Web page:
It is a dangerous world out there. Among many other things, companies and other organizations are increasingly vulnerable to data security attacks from would-be hackers. Indeed, an April 8, 2014 New York Times article entitled “Hackers Lurking in Vents and Soda Machines” (here) notes that “companies scrambling to seal up their systems from hackers and government snoops are having to look in the unlikeliest places for vulnerabilities.”
According to the article, in recent incidents hackers have gained access to sensitive data through all kinds of internal systems, including “heating, ventilations and air-conditioning ; billing; expense and human-resource management systems; graphics and data analytics functions; health insurance providers; and even vending machines.”
As if it were not enough that companies and other organizations have to contend with the possibilities that the hackers are coming at them from just about every conceivable direction, the companies must also face the possibility that if they are subject to a successful hack, they may have to face an enforcement action from governmental regulators over the breach and its consequences.
In an April 7, 2014 decision (here), in a test case of the agency’s authority, District of New Jersey Judge Esther Salas confirmed the authority of the Federal Trade Commission to pursue an enforcement action against Wyndham Worldwide Corp. and related entities alleging that the company and its affiliates had failed to make reasonable efforts to protect consumers’ private information.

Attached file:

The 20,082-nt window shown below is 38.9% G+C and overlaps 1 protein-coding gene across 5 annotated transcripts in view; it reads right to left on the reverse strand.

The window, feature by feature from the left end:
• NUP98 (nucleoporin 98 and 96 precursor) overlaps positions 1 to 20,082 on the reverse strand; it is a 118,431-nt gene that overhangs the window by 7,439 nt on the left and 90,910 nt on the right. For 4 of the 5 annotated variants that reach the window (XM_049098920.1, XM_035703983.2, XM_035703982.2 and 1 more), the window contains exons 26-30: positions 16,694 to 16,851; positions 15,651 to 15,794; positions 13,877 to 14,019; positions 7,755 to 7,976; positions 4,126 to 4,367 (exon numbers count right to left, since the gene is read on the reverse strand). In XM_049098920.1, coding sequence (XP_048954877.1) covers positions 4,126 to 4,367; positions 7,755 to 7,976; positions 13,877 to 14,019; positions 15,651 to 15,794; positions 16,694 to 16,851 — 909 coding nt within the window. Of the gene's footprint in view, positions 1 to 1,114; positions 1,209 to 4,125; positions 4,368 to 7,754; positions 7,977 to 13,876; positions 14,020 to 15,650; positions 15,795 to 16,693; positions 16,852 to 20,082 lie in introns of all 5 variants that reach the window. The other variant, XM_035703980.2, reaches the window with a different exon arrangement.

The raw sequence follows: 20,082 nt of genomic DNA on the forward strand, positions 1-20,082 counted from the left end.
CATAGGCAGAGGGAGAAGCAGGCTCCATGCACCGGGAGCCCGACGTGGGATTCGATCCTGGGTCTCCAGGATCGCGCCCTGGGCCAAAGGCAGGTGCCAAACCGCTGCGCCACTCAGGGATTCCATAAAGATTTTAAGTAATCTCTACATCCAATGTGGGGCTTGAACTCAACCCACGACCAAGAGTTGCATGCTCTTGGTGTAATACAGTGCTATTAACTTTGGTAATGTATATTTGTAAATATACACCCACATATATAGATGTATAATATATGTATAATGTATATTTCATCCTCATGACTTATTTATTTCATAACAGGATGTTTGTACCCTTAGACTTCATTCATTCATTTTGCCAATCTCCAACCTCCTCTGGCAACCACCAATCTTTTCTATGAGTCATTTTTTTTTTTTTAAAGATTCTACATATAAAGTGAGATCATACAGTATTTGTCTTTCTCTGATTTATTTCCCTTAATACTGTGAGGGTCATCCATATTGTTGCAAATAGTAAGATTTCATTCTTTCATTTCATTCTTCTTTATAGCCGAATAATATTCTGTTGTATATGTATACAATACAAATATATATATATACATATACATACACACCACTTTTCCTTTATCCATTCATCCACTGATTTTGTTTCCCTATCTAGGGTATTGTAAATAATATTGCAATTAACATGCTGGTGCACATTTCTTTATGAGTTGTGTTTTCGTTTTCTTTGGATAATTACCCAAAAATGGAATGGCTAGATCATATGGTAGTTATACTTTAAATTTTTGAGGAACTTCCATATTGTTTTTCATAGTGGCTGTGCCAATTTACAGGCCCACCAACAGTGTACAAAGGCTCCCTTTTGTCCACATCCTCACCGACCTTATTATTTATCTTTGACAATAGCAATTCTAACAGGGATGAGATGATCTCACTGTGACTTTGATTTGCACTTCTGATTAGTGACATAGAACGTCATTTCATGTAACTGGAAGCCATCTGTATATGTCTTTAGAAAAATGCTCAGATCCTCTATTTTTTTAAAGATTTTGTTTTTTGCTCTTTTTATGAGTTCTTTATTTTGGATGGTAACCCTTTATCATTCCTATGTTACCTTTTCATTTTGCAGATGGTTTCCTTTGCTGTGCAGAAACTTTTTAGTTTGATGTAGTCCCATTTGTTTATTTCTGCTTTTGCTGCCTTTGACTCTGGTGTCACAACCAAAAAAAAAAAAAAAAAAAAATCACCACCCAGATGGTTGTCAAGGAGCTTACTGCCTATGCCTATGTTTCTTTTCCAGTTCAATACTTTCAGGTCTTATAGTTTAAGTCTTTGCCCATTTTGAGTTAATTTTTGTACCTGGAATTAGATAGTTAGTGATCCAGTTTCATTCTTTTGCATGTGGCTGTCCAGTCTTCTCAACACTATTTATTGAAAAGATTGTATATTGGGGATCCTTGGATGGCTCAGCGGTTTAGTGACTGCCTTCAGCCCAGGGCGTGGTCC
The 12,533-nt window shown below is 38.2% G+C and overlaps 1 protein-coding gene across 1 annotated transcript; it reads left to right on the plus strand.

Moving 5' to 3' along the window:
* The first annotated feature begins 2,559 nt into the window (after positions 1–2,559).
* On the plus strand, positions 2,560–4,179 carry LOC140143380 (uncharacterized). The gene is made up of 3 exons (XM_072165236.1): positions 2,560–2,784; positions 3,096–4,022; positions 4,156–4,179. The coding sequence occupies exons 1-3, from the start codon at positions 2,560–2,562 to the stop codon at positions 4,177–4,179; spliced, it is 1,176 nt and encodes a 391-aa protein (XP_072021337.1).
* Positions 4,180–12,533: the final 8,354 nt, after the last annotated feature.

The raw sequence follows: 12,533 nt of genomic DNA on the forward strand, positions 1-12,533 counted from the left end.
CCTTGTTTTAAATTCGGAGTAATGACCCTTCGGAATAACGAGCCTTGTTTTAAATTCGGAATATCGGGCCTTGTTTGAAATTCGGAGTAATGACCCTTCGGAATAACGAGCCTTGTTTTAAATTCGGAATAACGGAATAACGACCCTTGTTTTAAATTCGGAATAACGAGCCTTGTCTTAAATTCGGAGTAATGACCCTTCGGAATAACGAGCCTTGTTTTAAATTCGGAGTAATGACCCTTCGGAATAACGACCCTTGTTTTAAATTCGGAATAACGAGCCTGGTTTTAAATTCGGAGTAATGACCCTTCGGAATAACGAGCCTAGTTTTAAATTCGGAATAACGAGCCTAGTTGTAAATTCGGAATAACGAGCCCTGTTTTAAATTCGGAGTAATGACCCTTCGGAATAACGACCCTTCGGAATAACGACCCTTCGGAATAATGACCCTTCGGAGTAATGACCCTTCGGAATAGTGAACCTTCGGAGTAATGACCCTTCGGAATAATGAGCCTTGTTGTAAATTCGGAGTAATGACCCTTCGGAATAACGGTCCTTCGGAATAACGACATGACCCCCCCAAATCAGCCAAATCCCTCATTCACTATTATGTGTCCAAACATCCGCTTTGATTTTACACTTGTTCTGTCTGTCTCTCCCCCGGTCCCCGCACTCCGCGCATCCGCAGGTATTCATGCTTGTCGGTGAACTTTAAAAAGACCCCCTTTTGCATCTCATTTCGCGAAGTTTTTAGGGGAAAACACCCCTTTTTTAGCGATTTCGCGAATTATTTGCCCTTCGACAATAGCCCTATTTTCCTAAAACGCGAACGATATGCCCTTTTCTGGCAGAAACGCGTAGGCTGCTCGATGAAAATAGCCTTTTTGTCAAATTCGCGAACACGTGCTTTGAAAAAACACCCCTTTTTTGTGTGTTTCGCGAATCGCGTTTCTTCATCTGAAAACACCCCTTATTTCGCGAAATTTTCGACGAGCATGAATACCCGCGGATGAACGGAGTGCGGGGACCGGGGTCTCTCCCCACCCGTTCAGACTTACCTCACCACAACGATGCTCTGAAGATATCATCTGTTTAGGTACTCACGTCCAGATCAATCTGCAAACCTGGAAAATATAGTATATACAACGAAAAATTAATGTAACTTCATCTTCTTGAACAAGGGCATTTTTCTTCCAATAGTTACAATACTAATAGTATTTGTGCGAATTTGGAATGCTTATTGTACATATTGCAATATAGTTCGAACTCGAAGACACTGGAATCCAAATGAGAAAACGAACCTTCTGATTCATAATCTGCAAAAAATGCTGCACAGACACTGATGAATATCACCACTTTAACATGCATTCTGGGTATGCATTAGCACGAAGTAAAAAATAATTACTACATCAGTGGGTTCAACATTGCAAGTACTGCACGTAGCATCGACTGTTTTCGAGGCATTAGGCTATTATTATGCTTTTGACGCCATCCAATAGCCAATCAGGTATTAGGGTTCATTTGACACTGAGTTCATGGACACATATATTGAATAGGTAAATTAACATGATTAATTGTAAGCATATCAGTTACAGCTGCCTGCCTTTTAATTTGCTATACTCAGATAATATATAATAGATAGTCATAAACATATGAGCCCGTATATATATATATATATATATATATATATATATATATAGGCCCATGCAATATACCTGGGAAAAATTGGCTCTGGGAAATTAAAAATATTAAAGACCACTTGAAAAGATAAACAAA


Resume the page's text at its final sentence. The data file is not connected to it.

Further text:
The FTC alleges that between April 2008 and January 2010, intruders gained unauthorized access to Wyndham’s computer network on three occasions, on each occasion accessing sensitive personal information stored in Wyndham’s hotel property management system. The agency also alleges that after discovering the first two breaches, Wyndham “failed to take appropriate steps in a reasonable time frame to prevent the further compromise” of its network. The FTC alleges that the data breaches resulted in the compromise of more that 619,000 consumer payment card account numbers, many of which were subsequently exported to a domain registered in Russia, allegedly causing fraudulent charges and more than $10.6 million in fraud loss.